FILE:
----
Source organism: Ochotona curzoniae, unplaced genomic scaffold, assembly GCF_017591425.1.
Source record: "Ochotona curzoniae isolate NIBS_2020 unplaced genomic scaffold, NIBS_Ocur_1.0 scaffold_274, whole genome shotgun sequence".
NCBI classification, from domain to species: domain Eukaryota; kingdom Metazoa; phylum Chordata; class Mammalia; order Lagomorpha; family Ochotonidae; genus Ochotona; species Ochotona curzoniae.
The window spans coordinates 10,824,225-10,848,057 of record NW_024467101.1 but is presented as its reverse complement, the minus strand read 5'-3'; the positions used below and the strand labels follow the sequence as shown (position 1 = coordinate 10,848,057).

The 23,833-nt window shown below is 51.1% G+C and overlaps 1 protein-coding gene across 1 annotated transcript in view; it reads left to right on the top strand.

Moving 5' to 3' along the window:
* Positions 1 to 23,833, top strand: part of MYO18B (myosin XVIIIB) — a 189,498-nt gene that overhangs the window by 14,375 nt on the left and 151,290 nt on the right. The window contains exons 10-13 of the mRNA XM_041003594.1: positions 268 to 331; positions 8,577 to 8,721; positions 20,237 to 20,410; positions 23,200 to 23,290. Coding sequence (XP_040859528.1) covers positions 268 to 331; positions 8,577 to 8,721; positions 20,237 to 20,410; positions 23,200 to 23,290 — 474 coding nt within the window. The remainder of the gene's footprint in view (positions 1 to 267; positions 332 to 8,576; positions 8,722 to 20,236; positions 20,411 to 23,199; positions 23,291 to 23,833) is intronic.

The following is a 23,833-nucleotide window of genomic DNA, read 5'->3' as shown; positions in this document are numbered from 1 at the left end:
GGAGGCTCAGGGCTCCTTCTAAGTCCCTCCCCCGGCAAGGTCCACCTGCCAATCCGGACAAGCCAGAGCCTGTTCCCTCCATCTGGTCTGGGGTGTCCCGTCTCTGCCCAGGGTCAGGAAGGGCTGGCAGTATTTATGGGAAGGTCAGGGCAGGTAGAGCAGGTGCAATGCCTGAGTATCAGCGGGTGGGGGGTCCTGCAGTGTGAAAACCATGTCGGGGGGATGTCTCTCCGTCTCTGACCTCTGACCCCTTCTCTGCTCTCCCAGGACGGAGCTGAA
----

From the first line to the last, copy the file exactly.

Source organism: Ochotona curzoniae, unplaced genomic scaffold, assembly GCF_017591425.1.
Source record: "Ochotona curzoniae isolate NIBS_2020 unplaced genomic scaffold, NIBS_Ocur_1.0 scaffold_274, whole genome shotgun sequence".
NCBI classification, from domain to species: domain Eukaryota; kingdom Metazoa; phylum Chordata; class Mammalia; order Lagomorpha; family Ochotonidae; genus Ochotona; species Ochotona curzoniae.
The window spans coordinates 10,824,225-10,848,057 of record NW_024467101.1 but is presented as its reverse complement, the minus strand read 5'-3'; the positions used below and the strand labels follow the sequence as shown (position 1 = coordinate 10,848,057).

The 23,833-nt window shown below is 51.1% G+C and overlaps 1 protein-coding gene across 1 annotated transcript in view; it reads left to right on the top strand.

Moving 5' to 3' along the window:
* Positions 1 to 23,833, top strand: part of MYO18B (myosin XVIIIB) — a 189,498-nt gene that overhangs the window by 14,375 nt on the left and 151,290 nt on the right. The window contains exons 10-13 of the mRNA XM_041003594.1: positions 268 to 331; positions 8,577 to 8,721; positions 20,237 to 20,410; positions 23,200 to 23,290. Coding sequence (XP_040859528.1) covers positions 268 to 331; positions 8,577 to 8,721; positions 20,237 to 20,410; positions 23,200 to 23,290 — 474 coding nt within the window. The remainder of the gene's footprint in view (positions 1 to 267; positions 332 to 8,576; positions 8,722 to 20,236; positions 20,411 to 23,199; positions 23,291 to 23,833) is intronic.

The following is a 23,833-nucleotide window of genomic DNA, read 5'->3' as shown; positions in this document are numbered from 1 at the left end:
GGAGGCTCAGGGCTCCTTCTAAGTCCCTCCCCCGGCAAGGTCCACCTGCCAATCCGGACAAGCCAGAGCCTGTTCCCTCCATCTGGTCTGGGGTGTCCCGTCTCTGCCCAGGGTCAGGAAGGGCTGGCAGTATTTATGGGAAGGTCAGGGCAGGTAGAGCAGGTGCAATGCCTGAGTATCAGCGGGTGGGGGGTCCTGCAGTGTGAAAACCATGTCGGGGGGATGTCTCTCCGTCTCTGACCTCTGACCCCTTCTCTGCTCTCCCAGGACGGAGCTGAA